By Tom Murray | Managing Director, Agency
The great debate amongst digital video ad partners and traditional TV buyers is the simple question around how long does a user need to see an ad in order to be impacted from it. This has coincided with the rise of viewability, which is the measurement of how long ads are on a screen before they are counted as an impression. The Media Rating Council (MRC) has defined a video ad is viewable when it has 50% of the pixels of the ad on the screen for at least two seconds.
Depending who you ask, some say this is too long of a time due to the rise of mobile screen behavior and others say it does not go far enough. Regardless of what side of the fence you are on, there are a few stats to keep in mind in this day and age.
On Facebook, the average user spends 1.7 seconds on each post they scroll through in their Facebook feed. The amount of content that they consume per day is the size of the Statue of Liberty – at over 300 feet of content per day!
The reason I only mentioned stats about Facebook above is because Facebook’s standards for what it deems a view is low, especially when compared to other platforms such as YouTube. Often times brands will discount the power of a Facebook view, which is three seconds (any % of pixels on screen). They recently introduced a “continuous two second view,” which matches the MRC standard exactly.
If you’ve followed any of the digital platforms over the past five years, the #1 creative best practice that all platforms could agree on was the important of early branding in your video, so that way it can still impact users, even if they just scroll past it. While this has made logical sense, there hasn’t been that much research on this subject.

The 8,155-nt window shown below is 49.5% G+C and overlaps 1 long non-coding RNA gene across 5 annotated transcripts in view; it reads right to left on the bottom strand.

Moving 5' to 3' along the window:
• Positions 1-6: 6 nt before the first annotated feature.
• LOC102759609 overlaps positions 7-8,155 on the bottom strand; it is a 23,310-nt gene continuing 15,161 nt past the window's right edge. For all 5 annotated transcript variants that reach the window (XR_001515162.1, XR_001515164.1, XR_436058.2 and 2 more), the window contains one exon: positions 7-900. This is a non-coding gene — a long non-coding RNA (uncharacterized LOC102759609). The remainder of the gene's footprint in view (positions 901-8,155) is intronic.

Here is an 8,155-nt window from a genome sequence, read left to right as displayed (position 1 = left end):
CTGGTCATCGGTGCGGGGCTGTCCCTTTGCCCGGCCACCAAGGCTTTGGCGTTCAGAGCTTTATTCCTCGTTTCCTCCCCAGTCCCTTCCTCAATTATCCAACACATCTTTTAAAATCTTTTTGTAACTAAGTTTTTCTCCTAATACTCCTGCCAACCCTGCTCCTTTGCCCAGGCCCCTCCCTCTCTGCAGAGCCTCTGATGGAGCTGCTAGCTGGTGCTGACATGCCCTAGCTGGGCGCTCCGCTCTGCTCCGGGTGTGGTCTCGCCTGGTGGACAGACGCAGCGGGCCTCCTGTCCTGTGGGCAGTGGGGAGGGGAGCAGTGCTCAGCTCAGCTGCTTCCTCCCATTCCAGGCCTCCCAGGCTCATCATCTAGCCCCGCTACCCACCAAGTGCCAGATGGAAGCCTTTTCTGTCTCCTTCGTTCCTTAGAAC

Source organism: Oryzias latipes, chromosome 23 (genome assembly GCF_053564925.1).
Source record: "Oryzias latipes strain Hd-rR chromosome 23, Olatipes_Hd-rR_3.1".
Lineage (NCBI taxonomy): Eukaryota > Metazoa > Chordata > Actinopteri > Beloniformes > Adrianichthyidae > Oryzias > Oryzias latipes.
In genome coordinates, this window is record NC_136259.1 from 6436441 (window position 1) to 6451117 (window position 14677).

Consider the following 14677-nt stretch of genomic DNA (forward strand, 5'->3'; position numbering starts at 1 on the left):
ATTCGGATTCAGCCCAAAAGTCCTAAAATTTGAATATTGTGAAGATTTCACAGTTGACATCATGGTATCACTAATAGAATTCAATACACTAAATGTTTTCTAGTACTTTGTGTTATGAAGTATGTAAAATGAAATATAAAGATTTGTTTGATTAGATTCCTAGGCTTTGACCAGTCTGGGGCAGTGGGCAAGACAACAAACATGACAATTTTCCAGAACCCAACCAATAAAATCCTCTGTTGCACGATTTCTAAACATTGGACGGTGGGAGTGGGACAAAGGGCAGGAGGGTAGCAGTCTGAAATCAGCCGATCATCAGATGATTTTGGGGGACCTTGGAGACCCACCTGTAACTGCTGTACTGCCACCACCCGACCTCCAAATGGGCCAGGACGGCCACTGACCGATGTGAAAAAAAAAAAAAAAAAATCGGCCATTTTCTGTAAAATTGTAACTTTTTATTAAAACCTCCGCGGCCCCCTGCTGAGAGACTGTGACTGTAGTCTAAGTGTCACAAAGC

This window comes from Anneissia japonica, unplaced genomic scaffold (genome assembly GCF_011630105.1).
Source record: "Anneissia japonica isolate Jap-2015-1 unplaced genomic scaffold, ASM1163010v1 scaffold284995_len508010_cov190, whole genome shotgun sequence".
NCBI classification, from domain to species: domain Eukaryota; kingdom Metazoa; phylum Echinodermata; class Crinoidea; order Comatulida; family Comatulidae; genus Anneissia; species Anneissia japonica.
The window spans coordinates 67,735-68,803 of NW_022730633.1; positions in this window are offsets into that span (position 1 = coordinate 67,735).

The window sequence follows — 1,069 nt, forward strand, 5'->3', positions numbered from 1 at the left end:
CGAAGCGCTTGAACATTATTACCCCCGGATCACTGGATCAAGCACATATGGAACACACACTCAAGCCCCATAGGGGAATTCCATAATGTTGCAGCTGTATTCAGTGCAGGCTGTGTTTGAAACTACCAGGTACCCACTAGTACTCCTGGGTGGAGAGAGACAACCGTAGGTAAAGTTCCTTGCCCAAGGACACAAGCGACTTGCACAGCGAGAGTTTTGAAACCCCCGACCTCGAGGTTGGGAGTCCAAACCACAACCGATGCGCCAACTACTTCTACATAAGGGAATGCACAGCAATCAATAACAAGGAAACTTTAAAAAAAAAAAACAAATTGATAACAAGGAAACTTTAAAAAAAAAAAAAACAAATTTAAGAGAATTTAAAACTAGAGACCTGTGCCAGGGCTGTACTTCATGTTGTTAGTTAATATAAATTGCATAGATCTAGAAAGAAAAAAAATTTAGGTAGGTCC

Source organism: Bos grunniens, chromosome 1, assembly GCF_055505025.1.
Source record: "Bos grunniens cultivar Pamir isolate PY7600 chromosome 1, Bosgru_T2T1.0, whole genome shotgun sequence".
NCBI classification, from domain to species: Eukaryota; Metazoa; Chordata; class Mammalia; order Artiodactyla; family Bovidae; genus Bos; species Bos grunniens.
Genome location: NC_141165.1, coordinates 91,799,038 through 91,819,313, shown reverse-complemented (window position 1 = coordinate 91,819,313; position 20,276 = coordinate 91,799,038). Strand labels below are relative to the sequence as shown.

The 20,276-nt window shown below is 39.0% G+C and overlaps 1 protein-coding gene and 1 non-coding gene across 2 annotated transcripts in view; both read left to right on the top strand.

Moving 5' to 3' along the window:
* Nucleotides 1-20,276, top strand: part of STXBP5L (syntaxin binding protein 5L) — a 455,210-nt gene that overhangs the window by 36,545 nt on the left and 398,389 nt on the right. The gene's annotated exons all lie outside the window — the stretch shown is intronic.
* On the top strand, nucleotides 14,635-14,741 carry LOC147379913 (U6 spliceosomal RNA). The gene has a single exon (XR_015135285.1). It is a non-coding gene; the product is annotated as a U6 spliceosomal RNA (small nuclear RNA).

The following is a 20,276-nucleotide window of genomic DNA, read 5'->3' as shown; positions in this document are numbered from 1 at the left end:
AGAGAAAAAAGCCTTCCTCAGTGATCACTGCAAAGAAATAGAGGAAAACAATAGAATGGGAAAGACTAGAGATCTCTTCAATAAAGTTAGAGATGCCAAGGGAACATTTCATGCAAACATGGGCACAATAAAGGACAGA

The Wall Street Journal recently had an article with a study done by Neuron’s Inc, a neurological research company. The study showed that “Consumers took 400 milliseconds to see and react emotionally to 67% of mobile ads tested.” When they copied the test on a desktop, it took users between two to three seconds to get to the same reaction state, which is 5x to 8x slower than its mobile counterpart. This was done via measuring brain waves under an EEG, as well as through eye-tracking.
This research only furthers the point that you simply can’t take an existing long-form 30 second or 60 second TV commercial and simply place it on digital channels and expect the same impact. Designing creative for the medium is important, and as more consumers move to mobile, building for second #0 and second #1 are going to be the most important even a consumer decides to skip the ad. The power of the branding and allowing the brand to enter the brain can have a big impact on future purchase when a consumer is at the shelf.
This also reminds me of a great book that I highly recommend called *Buy-ology. *It goes into even more neurological research around consumer buying decisions and patterns, all backed by science. A very interesting read indeed!